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Inquiry into rights abuses in Kashmir

Independent investigators start the first international inquiry into human rights abuse allegations in Kashmir.

Protesters demand an inquiry into the recent discovery of a large number of unmarked graves in Kashmir.
Protesters demand an inquiry into the recent discovery of a large number of unmarked graves in Kashmir.

SRINAGAR, INDIA // An independent team of investigators has started the first international inquiry into allegations of systematic human rights abuses in Indian Kashmir. Rights activists started gathering evidence from Kashmiris in April of abuses alleged to have been carried out by both the Indian army and militants fighting Indian rule in the divided Himalayan region. They hope the body of evidence will force New Delhi to take steps to stop any future human rights abuses and provide redress for victims.

More than 60,000 people have been killed since 1989 when militants launched their rebellion in India's only Muslim-majority state. The Indian government started counterinsurgency operations in the region the following year. The militants are fighting for independence for Kashmir or a merger with neighbouring Pakistan. About 200,000 soldiers are deployed in the region, according to the Indian army.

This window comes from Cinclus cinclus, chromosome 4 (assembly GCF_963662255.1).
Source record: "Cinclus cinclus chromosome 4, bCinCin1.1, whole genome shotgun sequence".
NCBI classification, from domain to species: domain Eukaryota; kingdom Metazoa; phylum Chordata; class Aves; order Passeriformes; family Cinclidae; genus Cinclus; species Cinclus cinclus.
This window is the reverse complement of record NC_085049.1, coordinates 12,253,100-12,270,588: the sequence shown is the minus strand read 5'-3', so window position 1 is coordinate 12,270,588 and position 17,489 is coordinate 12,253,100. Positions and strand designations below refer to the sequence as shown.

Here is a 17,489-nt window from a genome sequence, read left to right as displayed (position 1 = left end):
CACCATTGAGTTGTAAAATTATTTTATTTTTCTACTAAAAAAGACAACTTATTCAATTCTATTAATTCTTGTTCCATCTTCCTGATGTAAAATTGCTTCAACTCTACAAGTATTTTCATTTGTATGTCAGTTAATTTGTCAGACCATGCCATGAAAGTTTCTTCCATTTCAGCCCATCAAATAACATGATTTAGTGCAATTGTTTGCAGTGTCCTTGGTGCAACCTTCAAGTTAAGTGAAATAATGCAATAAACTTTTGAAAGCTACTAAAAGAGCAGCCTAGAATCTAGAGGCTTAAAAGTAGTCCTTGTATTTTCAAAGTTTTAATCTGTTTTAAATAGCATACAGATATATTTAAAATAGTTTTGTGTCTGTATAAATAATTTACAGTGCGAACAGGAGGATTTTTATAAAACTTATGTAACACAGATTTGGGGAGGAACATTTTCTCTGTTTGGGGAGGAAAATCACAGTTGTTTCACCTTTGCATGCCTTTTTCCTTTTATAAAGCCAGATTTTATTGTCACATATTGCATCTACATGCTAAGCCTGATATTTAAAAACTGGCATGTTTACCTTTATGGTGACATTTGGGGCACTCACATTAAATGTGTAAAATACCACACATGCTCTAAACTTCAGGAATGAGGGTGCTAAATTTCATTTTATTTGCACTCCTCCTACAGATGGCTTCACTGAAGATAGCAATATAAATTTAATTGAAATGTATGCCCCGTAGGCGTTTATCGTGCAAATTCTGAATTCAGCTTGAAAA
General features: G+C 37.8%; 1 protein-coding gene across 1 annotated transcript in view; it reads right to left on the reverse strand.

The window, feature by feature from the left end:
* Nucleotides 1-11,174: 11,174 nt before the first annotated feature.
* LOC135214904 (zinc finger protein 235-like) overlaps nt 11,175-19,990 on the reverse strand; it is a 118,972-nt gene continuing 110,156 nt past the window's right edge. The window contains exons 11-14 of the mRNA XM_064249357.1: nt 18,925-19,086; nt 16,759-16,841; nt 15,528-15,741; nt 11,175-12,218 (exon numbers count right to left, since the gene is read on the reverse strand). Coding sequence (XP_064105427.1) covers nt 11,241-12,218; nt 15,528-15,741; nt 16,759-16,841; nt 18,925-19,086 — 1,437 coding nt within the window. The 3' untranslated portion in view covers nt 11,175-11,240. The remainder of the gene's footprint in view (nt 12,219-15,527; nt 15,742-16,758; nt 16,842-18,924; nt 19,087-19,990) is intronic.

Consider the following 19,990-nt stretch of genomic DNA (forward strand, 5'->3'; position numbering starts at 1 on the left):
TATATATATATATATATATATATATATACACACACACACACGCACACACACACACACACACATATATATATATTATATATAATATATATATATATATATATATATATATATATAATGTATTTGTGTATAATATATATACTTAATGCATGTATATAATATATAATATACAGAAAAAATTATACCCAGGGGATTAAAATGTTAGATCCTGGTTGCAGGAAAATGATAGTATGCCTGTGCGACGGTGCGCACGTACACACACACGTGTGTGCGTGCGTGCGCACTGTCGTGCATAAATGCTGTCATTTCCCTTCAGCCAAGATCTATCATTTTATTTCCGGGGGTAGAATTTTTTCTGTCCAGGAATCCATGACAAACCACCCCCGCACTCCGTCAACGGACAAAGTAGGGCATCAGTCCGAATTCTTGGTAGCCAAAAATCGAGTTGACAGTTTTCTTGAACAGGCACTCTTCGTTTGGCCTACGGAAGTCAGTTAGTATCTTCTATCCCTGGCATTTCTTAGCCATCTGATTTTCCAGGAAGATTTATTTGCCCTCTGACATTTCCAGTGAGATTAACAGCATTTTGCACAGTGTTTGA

Parvez Imroz, an advocate in the state high court and co-founder of the Jammu and Kashmir Coalition of Civil Society, a Srinagar-based coalition of 10 rights groups that launched the fact finding mission, said it was necessary because the government had failed to stop atrocities being committed in the region. The aim, Mr Imroz said, was to make more people aware of what was happening in Kashmir. "Truth becomes a casualty in conflict. If we place the truth, the facts, before the international community and Indian civil society, then let them take a position. Let them have the facts. If they have to indict the state, the non-state actors, then let them do that.

"If the people of India understand the Indian army is not glamorous, civil society will force them to ?morally indict these people. This will be a landmark." About 200 people, including doctors, lawyers, sociologists, geologists, economists, journalists and anthropologists from India, the United States, Europe and other parts of Asia are part of 15 fact finding teams, called the international people's tribunal.